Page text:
No, really. Why do you care?
Why do you choose to take on the role of caregiver for your elderly family member?
Is it love? Obligation?
Is it expected of you? Guilt?
See, there's a considerable list of reasons - some more positive and affirming than others.
Hopefully, you have agreed to put on the caregiver super cape because of a genuine, heart-felt desire to ensure your loved one is cared for in a way to keep them safe and with their dignity intact so they can enjoy the best quality of life possible in their later years.
If that's the case, you presumably have a healthy, respectful relationship with your elderly family member - who most likely spent years caring for and supporting you in many ways. Now they need your help and you do so willingly.
But even the best relationships can be severely put to the test once your parent or spouse begins to show signs of decline. Those signs may be subtle - or not - but either way, a big part of the stress comes from the need for a change in the nature of that relationship. As they age, and become more dependent, you are dealing with the huge emotional issues around role reversal and being a witness to the passage of your loved one through their final years.
It's important to remember that after decades of being a self-directed, functioning adult, your elderly family member may understandably be resistant to giving up control as they fear the loss of their independence. They may intellectually understand the need for others to now help them, but sub-consciously, the fear is very real, and behaviour we might call "stubborn" of "cranky" could just be the way that fear expresses itself.
And this is IF your elderly loved one is open to and appreciative of your willingness to step into that caregiver role. That's not always the case though, and so you need to be even clearer on your motives, as caring for an elderly family member who is reluctant or unwilling to even acknowledge they are having difficulties in their day-to-day lives - despite evidence to the contrary - is just going to add further strain to an already challenging situation.
And what if the nature of your relationship hasn't been great? There can often be "baggage" between family members. And yes, ideally the baggage needs to be set aside as they now need your help, but that sometimes isn't easy to do. Being a reluctant caregiver only adds to your stress. so you have to be even clearer as to your true motives.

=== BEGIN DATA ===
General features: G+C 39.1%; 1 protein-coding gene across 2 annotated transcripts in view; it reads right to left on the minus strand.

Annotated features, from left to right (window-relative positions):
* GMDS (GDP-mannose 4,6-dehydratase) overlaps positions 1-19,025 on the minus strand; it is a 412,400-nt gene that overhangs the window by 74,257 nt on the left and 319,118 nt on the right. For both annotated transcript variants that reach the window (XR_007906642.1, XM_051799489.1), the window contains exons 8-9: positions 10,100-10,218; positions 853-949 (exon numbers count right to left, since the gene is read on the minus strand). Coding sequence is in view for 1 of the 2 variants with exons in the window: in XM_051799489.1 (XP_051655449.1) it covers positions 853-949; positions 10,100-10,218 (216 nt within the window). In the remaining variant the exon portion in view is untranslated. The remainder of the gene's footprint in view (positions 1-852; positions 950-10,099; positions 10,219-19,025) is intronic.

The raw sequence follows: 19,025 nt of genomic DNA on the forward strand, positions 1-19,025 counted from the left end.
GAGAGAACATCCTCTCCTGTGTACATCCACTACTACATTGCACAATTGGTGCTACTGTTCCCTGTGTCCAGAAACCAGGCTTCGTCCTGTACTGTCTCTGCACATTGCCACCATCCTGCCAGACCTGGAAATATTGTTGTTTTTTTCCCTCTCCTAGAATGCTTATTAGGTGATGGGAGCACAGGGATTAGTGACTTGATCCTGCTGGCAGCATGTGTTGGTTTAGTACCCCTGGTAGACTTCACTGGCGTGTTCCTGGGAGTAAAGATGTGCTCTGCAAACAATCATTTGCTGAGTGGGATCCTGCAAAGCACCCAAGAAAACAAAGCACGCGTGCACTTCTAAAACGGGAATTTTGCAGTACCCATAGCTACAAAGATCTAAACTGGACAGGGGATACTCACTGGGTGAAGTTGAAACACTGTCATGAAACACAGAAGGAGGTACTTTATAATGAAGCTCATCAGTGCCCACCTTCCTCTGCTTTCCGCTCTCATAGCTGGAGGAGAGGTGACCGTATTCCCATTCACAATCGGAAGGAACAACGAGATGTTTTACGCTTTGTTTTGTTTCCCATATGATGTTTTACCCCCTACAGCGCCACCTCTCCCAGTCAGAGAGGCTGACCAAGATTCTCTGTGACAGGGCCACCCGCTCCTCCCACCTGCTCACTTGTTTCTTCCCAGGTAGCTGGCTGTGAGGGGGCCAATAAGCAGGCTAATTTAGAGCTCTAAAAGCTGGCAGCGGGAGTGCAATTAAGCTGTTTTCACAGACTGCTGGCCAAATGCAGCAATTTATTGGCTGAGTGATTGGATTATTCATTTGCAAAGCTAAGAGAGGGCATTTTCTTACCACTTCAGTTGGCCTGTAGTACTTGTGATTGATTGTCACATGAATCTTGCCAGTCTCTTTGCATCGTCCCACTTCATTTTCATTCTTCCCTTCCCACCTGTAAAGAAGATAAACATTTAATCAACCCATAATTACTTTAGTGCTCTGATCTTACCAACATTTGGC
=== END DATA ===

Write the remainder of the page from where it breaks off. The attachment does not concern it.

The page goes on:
While easier said than done, if you truly feel you do not have the physical, emotional, mental or financial resources to cope with caring for an elderly loved one, you need to clearly communicate with other family members so that expectations can be managed and an alternate solution can be found. The extent to which you can provide the kind of care your elderly loved one needs is cause for deliberate and heart-felt consideration.
Unless, of course, you're thrown into the caregiver role as a result of a quick change in their health status. Obviously then, there's no time; you need to put out the fires as best you can, but soon after you will need to seriously consider how you can or wish to carry on in a caregiving capacity.
If there are other family members living nearby, it is crucial to talk with them to see how much they are able and willing to help out. It's all about creating a "tag team" of support, so you don't have to do it all yourself. It reduces the risk of you becoming overwhelmed, burnt out and resentful.
Caregiving for an elderly loved one is so demanding because of all the many different moving parts that need on-going attention. Getting the right supports in place and being clear with yourself and others as to the real reasons behind your decision to step into the caregiving role will help you to appreciate the rewards (there are some!) of providing the care to an elderly parent or spouse that comes from a place of compassion and love.
© Nancy Glover | Aging With Grace www.AgingwithGrace.ca
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Nancy Glover, a healthy aging advocate, mentors extraordinary women and men who have stepped into the challenging role of caring for their elderly spouse or parent by managing their well-being in the later stages of life. Blending first-hand expertise with practical step by step systems to support the needs, goals, and desires of the elderly spouse or parent, Nancy helps caregivers maneuver the complex and often challenging role with supportive advocacy and resources that equally focus on everyone’s well-being. Learn more about her at www.agingwithgrace.ca and sign up to receive timely information and strategies to empower caregivers and families in transition.